Additional Evaporative Vacuum Deposition Techniques

Other deposition processes that use the vacuum environment to control contamination and provide a long mean free path for vaporized material can be defined as vacuum deposition processes:

• Molecular beam epitaxy

• Ionized cluster beam deposition

• Ion beam sputter deposition

• Jet vapor deposition

Molecular Beam Epitaxy. Probably the most sophisticated vacuum deposition system/process is that used for molecular beam epitaxy (MBE), or vapor phase epitaxy (VPE) (Ref 103). Molecular beam epitaxy is used to form epitaxial films of semiconductor materials. A vacuum environment of better than 0.13 pPa (10-9 torr) is used to deposit atoms from carefully rate-controlled vapor sources (Knudsen-type sources) (Ref 9). The MBE deposition chamber can also contain a wide range of analytical instruments for in situ analysis of the growing film. These analytical techniques include methods for measuring crystal parameters, such as reflection high energy electron diffraction (RHEED) and low energy electron diffraction (LEED).

Gaseous or vaporized metal-organic compounds can also be used as the source of film material in MBE. The molecular species are decomposed on the hot substrate surface to provide the film material. The use of metal-organic precursor chemicals is called metal-organic molecular beam epitaxy (MOMBE) (Ref 104). MOMBE is used in low-temperature formation of compound semiconductors with low defect concentrations.

Ionized Cluster Beam Deposition. Clusters of atoms (approximately 1000) can be charged and accelerated to such high velocities that the average kinetic energy of the depositing atom is greater than that associated with thermal vaporization. This is the basis of the ionized cluster beam (ICB) deposition process (Ref 105, 106). There is some controversy about how and if clusters are formed and what actually happens at the surface in this deposition process (Ref 107, 108, 109). There are numerous technical papers detailing the advantages of the ICB deposition process in forming epitaxial films at low temperatures that are defect free, have good adhesion, and have good surface coverage.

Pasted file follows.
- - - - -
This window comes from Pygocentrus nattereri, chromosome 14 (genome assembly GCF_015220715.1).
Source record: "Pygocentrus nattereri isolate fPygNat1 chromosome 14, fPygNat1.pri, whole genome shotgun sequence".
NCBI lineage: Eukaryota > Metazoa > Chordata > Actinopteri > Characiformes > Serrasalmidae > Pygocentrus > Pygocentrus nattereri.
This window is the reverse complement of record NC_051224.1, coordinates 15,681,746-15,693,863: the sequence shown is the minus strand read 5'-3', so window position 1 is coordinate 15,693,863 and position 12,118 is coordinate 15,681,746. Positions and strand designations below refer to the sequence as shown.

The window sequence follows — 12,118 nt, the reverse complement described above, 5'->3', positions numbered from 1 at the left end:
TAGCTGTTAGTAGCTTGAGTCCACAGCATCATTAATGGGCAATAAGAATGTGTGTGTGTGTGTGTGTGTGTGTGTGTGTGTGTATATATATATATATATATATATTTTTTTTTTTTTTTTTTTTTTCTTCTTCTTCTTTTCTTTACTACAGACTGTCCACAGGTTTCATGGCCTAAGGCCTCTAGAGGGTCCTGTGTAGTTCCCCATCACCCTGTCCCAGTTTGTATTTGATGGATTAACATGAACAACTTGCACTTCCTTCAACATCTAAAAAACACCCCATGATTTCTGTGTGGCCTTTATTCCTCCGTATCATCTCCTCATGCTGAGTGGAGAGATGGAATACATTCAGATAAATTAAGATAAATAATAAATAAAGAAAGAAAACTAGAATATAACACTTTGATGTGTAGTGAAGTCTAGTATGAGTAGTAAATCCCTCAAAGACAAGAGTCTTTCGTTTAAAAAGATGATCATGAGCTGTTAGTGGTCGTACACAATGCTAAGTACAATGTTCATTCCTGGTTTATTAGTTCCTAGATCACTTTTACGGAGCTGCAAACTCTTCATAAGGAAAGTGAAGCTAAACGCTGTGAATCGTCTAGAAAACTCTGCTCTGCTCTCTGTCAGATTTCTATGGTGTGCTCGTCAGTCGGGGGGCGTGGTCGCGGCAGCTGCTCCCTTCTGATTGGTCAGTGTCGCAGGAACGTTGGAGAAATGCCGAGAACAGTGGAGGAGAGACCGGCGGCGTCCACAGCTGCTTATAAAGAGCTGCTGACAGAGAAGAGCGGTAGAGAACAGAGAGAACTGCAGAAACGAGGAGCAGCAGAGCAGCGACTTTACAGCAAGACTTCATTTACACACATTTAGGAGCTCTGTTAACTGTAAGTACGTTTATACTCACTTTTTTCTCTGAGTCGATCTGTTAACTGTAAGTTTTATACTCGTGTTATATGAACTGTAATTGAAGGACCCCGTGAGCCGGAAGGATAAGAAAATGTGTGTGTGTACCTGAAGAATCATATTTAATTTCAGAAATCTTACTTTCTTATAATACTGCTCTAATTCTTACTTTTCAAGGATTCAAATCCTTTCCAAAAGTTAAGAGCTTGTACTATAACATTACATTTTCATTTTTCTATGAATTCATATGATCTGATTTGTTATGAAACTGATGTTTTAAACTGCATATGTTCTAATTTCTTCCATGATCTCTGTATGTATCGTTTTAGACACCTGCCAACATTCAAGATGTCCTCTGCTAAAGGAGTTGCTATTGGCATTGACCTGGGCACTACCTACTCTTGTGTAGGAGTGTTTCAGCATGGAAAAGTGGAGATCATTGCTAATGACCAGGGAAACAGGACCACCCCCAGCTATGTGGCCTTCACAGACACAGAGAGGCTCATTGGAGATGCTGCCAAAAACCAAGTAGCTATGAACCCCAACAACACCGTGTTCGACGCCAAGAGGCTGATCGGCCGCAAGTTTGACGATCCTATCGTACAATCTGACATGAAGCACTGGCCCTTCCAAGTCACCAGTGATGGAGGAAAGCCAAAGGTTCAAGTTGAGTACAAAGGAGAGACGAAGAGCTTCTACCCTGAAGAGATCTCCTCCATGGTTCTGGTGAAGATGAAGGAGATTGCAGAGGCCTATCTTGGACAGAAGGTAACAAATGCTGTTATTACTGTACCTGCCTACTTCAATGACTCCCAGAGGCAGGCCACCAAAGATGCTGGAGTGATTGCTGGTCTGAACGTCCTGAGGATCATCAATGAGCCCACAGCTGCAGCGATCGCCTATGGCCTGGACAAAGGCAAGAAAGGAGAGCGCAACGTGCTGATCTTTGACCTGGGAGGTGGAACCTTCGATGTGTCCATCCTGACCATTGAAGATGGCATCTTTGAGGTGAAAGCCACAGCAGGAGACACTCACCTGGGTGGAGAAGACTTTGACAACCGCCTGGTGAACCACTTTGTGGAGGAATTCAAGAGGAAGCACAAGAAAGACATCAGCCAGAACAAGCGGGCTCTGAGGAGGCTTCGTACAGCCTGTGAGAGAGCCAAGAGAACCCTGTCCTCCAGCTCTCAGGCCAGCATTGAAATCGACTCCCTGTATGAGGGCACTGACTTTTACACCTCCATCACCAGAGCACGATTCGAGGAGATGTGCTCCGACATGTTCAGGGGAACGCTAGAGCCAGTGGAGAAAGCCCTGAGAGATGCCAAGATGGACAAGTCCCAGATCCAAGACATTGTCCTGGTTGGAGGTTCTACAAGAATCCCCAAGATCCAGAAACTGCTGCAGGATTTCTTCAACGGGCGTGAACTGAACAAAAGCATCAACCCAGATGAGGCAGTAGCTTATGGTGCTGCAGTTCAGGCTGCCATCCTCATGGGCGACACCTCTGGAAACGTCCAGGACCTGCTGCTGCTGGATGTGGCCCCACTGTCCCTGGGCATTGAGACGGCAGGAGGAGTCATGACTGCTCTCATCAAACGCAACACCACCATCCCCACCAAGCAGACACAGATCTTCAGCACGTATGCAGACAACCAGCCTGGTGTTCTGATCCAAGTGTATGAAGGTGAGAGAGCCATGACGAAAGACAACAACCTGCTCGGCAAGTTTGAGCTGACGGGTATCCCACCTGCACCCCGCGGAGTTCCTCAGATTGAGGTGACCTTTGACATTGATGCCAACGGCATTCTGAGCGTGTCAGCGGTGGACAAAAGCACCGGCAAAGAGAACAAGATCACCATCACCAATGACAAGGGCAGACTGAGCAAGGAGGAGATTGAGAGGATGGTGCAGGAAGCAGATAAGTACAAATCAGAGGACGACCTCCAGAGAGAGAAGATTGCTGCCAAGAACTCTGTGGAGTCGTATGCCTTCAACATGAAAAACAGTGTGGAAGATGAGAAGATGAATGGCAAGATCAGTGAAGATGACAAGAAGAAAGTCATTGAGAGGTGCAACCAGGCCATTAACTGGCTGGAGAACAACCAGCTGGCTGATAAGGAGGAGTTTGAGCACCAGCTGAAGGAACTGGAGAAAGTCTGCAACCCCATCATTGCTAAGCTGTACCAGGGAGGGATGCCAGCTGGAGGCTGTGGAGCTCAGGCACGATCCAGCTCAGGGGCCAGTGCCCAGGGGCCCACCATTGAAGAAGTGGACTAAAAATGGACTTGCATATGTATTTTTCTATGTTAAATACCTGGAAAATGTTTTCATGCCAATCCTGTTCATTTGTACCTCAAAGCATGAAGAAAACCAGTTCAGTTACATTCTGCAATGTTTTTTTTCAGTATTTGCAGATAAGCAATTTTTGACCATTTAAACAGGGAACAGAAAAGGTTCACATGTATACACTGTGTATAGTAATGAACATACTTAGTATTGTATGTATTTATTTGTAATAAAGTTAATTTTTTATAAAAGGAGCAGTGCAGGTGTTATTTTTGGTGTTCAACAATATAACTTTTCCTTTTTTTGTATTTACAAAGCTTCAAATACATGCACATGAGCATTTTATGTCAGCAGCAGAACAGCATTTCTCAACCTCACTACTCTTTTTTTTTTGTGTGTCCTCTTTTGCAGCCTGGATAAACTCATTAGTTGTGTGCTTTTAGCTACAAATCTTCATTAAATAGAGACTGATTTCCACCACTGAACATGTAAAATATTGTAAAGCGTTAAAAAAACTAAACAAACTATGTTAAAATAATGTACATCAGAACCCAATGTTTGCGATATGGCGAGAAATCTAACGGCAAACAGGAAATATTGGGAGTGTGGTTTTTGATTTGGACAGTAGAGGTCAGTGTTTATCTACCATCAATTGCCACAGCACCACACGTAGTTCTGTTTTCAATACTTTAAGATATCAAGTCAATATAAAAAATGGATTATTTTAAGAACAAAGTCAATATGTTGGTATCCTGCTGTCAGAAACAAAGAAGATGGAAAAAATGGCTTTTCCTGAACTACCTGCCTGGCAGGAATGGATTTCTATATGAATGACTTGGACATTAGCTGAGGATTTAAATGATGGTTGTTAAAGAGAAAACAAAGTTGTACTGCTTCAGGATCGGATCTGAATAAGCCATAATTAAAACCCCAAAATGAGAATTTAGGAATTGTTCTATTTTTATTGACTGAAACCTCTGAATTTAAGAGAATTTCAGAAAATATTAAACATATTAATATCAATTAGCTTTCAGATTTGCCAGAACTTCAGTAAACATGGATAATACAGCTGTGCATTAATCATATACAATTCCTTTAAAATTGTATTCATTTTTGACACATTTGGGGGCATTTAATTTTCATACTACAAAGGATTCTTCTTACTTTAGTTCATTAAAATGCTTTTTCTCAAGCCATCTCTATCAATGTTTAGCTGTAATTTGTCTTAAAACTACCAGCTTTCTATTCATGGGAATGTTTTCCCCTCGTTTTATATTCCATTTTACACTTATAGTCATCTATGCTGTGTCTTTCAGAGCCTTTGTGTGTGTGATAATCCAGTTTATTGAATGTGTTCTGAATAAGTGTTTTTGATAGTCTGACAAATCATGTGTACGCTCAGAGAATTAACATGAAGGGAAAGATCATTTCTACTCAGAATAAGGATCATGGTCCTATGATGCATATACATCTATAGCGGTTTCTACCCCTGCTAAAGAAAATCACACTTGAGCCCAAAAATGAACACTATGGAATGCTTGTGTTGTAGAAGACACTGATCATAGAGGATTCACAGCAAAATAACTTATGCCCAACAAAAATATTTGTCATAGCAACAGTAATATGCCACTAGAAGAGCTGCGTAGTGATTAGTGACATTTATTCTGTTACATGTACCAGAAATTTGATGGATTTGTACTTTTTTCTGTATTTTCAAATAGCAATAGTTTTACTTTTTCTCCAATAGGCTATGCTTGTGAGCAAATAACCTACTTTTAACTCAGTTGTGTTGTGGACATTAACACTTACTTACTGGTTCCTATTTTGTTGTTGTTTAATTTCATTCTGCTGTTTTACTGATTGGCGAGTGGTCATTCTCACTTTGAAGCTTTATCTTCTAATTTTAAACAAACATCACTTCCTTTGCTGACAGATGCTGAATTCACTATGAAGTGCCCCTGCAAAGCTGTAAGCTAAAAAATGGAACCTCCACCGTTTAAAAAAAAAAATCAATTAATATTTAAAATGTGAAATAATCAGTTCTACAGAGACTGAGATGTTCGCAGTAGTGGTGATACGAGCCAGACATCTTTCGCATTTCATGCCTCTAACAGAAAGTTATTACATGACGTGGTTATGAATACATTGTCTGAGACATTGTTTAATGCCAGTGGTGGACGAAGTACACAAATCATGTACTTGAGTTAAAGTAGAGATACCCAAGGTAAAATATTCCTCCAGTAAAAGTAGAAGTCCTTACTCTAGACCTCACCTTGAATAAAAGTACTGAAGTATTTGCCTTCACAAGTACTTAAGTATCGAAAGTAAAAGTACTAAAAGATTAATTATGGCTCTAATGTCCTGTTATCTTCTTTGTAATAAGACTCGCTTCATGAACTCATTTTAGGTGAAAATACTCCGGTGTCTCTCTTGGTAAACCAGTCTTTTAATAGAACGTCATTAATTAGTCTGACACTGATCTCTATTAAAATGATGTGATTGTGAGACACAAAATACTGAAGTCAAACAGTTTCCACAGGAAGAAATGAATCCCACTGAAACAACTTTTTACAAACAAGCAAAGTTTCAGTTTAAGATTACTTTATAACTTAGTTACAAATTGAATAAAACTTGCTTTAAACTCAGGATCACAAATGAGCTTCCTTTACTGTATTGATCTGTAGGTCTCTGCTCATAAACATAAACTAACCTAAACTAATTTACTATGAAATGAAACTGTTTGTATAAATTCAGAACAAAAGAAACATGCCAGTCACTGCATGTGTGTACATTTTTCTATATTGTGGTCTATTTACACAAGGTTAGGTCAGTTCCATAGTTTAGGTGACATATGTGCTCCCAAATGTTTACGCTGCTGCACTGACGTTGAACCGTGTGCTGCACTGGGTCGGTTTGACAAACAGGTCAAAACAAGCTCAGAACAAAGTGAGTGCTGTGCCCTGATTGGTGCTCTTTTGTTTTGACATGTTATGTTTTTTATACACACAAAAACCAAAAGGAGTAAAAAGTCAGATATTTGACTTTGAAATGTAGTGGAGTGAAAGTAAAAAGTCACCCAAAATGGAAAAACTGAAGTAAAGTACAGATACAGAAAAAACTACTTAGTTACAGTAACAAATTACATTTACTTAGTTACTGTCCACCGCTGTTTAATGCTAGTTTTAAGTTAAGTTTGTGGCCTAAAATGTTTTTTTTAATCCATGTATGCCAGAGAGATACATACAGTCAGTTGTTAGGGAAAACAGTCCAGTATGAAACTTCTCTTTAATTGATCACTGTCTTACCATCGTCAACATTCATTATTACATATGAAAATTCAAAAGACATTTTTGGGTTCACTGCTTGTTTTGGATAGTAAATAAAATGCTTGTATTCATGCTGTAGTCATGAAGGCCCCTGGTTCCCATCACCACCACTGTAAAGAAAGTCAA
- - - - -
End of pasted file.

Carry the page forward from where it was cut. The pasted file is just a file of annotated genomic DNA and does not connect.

Ion-Beam Sputter Deposition. Ion guns can be used to sputter deposit films in a vacuum environment (Ref 110). This technique has limited applications because high-energy neutrals reflected from the sputtering target can bombard the growing film during deposition, giving rise to uncontrolled film property variations.

Jet Vapor Deposition. In the "jet vapor deposition" process, evaporated atoms/molecules are "seeded" in a supersonic jet flow of inert carrier gas into a rapidly pumped vacuum chamber (Ref 111, 112). The jet transports the atoms/molecules to the substrate surface, where they are deposited. The vapor source can be in the form of thermal evaporation or sputtering and is located in the jet nozzle. The deposition chamber pressure is about 130 Pa (1 torr) and is pumped using high-capacity mechanical pumps.

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